Icing on The Cake, “Once up on a time…”

Comments (0) Susie Dunn

Once up on a time … we felt all the good things were possible and that the good people would make everything right. Now we know we have to participate in that process.

What would you like to see in 2019? I’ll throw some of my hopes into the hat, in no particular order.

• A higher standard of politics.

• Recognition our lives depend on our environment. Those involved with agriculture are, on the whole, the most aware. 

• Acceptance of climate change (ask David Attenborough).

• Recognition renewable energy is sensible and cheaper and can give farmers needed income.

• Awareness NSW is reportedly killing 10 million native animals yearly from habitat loss and that yes, this does matter! Factually, biodiversity is our life-support system.

• Assurance big companies act, so what befell Beattie Alvarez is not possible, when AGL took an unreasonable time to agree that her small shop’s June/September electricity bill of $7,200.09 should have been $770.13. Big companies make chasing them unconscionably hard, and it shouldn’t have to involve media intervention!           

• Positive, speedy, do-able action to put our best foot (feet?) forward in the presentation, promotion and sustainable growth of our region. No outside consultants. If we aren’t as effective as others in promoting ourselves, why should we expect to be listened to?

• Acceptance employment opportunities are changing, and with our schools, university and TAFE we should capitalise on the change to service industries as prime employers, while technology contributes to boosting progress.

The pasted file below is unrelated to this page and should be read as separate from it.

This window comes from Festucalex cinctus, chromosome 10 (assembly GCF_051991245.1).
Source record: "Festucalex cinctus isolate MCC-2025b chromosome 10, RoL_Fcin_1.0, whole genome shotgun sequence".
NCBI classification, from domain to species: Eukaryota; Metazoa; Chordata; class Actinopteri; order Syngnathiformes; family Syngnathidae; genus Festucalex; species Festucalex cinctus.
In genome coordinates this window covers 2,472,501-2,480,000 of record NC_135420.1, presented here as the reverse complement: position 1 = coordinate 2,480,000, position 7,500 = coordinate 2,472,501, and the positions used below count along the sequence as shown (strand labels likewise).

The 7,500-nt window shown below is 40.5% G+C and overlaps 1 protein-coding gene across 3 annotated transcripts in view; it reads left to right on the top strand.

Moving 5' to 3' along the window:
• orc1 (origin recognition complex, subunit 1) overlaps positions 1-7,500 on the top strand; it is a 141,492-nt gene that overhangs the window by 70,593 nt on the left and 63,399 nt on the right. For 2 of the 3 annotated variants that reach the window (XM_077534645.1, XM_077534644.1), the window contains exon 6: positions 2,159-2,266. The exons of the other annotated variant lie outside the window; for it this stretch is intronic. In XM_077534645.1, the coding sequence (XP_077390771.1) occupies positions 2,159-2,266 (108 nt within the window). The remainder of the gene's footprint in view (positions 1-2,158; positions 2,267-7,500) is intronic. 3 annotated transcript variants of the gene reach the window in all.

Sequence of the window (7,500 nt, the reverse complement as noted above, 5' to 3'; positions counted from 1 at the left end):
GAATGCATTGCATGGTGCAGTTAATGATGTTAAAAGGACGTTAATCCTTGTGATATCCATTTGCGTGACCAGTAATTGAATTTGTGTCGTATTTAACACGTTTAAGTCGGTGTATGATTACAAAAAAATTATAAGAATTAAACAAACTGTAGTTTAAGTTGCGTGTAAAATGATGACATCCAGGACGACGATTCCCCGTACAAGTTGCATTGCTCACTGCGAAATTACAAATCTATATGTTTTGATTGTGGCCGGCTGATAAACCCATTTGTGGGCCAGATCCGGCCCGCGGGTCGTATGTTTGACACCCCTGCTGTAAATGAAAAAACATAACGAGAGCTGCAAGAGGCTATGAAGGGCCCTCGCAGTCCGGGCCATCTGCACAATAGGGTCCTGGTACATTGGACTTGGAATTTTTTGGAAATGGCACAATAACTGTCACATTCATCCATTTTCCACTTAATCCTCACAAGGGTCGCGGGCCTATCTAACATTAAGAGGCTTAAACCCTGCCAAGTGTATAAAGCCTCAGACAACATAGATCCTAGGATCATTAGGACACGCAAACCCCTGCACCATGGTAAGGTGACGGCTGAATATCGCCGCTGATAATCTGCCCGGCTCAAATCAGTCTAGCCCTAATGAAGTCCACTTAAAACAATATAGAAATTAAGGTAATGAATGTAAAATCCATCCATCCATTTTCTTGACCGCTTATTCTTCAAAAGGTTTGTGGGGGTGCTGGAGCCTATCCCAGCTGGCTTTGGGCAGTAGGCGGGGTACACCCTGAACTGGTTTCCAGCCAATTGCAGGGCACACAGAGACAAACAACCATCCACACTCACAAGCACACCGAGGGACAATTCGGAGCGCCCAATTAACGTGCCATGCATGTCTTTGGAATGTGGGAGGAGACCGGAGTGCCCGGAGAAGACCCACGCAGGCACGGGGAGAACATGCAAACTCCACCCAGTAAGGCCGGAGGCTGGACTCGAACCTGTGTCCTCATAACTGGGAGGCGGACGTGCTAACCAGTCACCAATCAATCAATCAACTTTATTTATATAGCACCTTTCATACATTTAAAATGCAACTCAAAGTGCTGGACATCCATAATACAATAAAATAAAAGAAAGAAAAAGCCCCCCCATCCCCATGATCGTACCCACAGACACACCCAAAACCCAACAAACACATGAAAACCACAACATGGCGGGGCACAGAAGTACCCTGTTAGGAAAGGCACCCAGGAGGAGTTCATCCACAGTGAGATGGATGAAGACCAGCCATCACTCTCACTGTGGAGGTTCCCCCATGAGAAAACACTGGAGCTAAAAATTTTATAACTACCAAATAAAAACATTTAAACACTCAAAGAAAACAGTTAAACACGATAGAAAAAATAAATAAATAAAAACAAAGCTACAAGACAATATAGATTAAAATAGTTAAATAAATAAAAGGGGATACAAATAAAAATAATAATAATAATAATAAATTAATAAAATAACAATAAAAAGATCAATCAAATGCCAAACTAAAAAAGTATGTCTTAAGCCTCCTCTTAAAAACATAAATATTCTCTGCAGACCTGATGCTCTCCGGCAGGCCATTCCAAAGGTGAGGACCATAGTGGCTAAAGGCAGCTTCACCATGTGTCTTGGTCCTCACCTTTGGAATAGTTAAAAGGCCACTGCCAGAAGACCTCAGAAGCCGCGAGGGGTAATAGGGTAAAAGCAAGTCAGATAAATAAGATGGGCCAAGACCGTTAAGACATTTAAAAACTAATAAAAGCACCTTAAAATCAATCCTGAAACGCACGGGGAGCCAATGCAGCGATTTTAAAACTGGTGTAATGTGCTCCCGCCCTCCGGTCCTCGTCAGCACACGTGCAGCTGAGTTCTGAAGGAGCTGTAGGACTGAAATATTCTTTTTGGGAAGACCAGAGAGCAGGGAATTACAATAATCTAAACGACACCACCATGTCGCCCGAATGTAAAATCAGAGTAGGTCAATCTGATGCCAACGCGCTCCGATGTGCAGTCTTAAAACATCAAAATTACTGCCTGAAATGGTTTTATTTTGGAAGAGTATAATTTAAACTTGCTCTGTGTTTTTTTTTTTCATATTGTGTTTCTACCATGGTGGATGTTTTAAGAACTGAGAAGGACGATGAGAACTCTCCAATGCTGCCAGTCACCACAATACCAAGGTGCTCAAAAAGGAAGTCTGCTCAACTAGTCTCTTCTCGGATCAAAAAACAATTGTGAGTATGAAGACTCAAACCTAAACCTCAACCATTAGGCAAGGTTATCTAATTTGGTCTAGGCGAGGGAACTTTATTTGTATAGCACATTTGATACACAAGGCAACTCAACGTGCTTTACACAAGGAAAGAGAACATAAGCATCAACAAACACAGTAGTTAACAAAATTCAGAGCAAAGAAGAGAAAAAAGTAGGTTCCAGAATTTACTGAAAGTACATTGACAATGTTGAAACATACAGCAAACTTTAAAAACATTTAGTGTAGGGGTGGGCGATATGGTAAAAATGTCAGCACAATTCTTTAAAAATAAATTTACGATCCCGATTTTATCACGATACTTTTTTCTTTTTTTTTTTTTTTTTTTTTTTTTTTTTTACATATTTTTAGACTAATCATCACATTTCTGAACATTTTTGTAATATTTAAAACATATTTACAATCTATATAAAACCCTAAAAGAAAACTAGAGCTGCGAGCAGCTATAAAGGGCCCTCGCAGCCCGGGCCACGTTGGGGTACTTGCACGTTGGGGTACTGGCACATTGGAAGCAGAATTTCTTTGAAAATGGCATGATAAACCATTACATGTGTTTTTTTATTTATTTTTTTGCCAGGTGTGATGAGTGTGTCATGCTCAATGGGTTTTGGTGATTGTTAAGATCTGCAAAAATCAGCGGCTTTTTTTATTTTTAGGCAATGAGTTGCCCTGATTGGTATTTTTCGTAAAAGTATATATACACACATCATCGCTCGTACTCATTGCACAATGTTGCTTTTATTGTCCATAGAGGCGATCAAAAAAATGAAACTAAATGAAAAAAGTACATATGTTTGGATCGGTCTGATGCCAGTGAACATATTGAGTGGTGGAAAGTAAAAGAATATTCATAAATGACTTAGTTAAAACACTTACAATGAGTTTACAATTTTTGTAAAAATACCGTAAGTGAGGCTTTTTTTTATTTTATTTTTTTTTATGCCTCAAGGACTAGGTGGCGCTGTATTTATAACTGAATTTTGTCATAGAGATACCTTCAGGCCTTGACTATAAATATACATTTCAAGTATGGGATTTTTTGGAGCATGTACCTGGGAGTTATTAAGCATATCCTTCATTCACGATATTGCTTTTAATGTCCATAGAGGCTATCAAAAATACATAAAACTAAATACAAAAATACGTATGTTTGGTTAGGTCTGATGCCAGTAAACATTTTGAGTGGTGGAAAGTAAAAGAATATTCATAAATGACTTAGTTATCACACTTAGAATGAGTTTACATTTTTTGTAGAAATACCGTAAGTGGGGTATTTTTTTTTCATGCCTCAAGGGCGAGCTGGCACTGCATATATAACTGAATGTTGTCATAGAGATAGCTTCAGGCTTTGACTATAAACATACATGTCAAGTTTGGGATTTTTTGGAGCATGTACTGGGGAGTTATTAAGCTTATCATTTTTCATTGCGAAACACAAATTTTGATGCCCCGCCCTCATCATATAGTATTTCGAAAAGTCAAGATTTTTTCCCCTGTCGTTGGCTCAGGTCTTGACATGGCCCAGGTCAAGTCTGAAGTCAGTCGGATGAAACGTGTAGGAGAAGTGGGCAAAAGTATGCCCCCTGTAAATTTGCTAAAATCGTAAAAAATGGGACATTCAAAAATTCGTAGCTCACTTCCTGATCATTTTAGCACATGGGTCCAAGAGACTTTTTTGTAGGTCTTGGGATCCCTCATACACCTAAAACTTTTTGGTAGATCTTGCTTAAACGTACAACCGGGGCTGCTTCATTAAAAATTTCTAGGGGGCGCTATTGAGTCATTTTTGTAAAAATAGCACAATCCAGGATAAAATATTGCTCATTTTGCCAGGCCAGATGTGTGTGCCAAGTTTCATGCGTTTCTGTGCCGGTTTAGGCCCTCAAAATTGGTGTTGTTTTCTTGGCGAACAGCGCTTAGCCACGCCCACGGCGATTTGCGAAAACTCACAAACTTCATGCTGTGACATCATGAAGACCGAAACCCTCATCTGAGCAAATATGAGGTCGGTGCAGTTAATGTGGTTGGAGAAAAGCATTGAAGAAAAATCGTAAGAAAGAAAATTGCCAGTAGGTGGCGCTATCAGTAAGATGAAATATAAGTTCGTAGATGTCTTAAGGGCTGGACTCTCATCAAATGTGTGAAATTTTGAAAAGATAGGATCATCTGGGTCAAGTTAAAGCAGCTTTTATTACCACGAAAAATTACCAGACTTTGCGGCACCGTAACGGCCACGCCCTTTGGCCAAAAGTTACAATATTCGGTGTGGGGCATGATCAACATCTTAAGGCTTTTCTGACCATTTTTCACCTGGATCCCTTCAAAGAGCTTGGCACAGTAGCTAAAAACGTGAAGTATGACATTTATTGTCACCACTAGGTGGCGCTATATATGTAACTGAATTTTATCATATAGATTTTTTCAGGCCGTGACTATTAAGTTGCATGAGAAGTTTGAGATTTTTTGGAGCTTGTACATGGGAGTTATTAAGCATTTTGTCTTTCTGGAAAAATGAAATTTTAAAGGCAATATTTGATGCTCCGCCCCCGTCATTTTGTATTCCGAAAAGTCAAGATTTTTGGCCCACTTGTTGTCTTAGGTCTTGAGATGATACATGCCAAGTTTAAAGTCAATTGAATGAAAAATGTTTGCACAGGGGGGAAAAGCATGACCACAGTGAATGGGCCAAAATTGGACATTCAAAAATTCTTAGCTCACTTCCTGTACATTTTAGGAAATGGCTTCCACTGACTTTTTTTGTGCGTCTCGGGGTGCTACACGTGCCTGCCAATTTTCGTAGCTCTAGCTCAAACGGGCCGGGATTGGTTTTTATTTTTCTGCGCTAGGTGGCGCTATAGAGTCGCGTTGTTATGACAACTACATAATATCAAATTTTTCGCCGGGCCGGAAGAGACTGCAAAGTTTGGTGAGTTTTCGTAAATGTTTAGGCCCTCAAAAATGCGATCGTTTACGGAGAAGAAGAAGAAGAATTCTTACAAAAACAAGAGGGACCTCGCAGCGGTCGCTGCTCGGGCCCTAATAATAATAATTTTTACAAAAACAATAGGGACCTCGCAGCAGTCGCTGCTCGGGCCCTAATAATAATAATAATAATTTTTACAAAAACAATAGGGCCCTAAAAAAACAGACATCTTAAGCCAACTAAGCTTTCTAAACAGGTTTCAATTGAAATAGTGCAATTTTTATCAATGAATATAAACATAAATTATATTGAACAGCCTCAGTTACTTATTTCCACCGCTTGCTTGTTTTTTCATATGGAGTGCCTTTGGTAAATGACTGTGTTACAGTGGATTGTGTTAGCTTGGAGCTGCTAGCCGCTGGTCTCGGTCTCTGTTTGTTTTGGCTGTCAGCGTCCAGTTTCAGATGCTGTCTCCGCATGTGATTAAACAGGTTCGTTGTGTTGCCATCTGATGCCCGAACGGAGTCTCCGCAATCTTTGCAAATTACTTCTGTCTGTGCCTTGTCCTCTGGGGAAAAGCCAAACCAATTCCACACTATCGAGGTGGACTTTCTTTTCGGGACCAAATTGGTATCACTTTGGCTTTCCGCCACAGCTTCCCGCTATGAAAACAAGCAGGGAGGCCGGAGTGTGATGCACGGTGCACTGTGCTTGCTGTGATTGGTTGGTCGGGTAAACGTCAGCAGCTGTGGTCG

• Hope that when our leaders talk about other countries they don’t always only talk about their monetary value to us.

• Acceptance of the importance of regional sport in promoting health and also as an important economic contributor e.g. Armidale figures for 2018 indicate $17 million.

• It’s important rural Australians are across international market trends as they happen.  It’s disturbing that the UK’s Marks & Spencer chain was promoting Christmas sandwiches including “marinated fake meat”. The MLA Europe’s fightback includes “Australian Good Meat – doesn’t just happen. It’s produced intentionally in a way that cares about Australia’s livestock, environment and consumers”.

• Finally, political correctness – how far should it go? I’m conscious I often talk about “hugs” … goodness – don’t want to appear in court.

UNE’s Dr. Lorina Barker is a friend, and I’m thrilled she’s received an  ARC grant to track three Aboriginal Songlines, exploring their importance and adding pieces to the jigsaw that is the history of our country.

The coming generations are our future, and we don’t listen at our/their peril. Don’t let’s flood them with jargon and layers of bureaucracy, impeding progress and quality of life. A recent SMH article called for recognition of the Humanities in the new employment reality. Jessica Irvine wrote (8/11/18) “Increasingly the business world is realising that the skills of most value in the new economy will be those of critical and analytical thinking, communication and interpersonal skills – skills that humanities delivers in spades”. We have the institutions here. Good teachers bring us these skills, and should be rewarded as the frontline, far ahead of the new service “fluff” designations of “onboarding Academic Concierges and Learning Designers”.  Let’s keep it simple and strong.

Good heavens! What a list I’m making! Obviously everyone has different wishes and hopes for 2019. Let’s understand our opportunities and say “Yes” to what is best for our lives, our families and the future of our beautiful fragile globe. 

Susie Dunn.

p.s.1. The end of 2018 brought two special presents for Armidale – our MP Adam Marshall’s cut-through achieved probable retention of the Old Court House for the community, and the reborn Tatts Hotel – opening progressively – stars a glamorous restaurant and brings a chic international style to the region. And, Guyra sees the tomato farm’s $67 million expansion starting, taking it to 40 hectares. A big employer.

p.s.2. Planning for the new Colour New England Street Arts Festival on April 6 should create a fresh chance to kick-back and enjoy. Want to participate? Contact Hayley Ward on 6770 3824.

p.s.3. Oh – and watch for steampunk…

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